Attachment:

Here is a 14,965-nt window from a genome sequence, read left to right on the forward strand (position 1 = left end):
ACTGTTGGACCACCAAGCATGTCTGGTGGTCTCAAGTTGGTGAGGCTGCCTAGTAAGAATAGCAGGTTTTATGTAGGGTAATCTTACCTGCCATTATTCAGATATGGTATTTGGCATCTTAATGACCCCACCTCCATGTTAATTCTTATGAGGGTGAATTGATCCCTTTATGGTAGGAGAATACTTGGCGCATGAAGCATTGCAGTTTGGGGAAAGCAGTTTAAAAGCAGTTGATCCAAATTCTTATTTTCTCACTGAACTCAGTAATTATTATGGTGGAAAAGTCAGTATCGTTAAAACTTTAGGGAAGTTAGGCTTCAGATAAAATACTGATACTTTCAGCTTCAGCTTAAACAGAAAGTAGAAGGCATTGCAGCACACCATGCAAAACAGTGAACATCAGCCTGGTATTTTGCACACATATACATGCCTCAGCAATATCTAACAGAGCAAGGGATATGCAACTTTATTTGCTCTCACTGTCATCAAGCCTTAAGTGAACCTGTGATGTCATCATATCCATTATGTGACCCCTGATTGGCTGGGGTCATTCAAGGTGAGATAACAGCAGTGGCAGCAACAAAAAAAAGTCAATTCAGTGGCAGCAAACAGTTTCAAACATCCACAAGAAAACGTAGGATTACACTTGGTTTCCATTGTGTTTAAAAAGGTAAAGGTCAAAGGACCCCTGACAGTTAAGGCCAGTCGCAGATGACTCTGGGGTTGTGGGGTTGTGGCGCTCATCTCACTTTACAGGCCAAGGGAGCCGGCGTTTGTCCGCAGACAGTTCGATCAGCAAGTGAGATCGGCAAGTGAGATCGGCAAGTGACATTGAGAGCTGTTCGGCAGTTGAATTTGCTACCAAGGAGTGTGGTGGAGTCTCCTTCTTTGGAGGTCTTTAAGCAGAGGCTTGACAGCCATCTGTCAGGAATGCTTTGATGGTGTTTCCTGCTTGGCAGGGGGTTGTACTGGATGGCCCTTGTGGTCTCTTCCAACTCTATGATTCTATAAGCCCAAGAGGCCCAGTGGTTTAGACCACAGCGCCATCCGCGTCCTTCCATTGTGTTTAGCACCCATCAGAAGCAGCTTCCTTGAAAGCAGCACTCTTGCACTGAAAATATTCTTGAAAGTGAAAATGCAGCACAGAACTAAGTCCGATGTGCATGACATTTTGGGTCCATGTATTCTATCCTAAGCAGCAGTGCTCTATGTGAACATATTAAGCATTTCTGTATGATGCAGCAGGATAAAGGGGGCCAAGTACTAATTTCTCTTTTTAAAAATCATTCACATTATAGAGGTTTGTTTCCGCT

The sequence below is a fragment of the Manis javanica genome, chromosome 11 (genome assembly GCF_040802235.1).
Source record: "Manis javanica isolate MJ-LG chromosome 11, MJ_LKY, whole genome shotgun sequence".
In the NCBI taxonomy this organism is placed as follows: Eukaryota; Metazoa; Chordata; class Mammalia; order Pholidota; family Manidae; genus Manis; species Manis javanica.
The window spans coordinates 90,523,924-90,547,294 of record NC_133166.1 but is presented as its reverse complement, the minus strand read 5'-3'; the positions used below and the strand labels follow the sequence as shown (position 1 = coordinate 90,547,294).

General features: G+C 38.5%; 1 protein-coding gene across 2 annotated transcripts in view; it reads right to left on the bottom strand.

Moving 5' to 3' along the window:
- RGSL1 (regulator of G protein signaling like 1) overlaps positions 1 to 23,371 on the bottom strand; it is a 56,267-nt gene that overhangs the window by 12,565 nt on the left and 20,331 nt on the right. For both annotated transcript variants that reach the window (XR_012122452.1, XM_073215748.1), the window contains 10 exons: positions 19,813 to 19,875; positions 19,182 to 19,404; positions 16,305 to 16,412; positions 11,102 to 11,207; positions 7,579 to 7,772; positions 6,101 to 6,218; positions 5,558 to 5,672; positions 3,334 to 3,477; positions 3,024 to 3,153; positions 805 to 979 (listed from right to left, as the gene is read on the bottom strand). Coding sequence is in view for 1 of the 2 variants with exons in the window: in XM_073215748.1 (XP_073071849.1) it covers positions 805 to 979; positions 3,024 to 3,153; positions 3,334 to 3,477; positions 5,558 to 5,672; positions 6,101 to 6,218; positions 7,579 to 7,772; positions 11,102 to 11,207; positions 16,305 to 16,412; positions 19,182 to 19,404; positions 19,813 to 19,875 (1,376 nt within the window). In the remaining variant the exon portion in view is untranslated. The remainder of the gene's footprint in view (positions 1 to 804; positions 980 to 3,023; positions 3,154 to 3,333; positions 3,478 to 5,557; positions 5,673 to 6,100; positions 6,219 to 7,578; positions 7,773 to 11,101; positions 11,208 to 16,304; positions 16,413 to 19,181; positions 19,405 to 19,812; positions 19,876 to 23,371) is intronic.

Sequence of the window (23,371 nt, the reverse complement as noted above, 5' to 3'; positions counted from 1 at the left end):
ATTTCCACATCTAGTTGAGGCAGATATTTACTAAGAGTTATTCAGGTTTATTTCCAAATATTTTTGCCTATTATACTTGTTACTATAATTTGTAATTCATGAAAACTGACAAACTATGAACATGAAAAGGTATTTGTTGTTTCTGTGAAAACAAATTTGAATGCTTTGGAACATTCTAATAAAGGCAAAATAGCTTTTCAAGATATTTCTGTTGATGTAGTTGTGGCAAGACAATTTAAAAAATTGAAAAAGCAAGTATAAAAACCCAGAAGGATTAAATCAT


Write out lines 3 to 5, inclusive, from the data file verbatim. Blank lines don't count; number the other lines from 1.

The sequence below is a fragment of the Manis javanica genome, chromosome 11 (genome assembly GCF_040802235.1).
Source record: "Manis javanica isolate MJ-LG chromosome 11, MJ_LKY, whole genome shotgun sequence".
In the NCBI taxonomy this organism is placed as follows: Eukaryota; Metazoa; Chordata; class Mammalia; order Pholidota; family Manidae; genus Manis; species Manis javanica.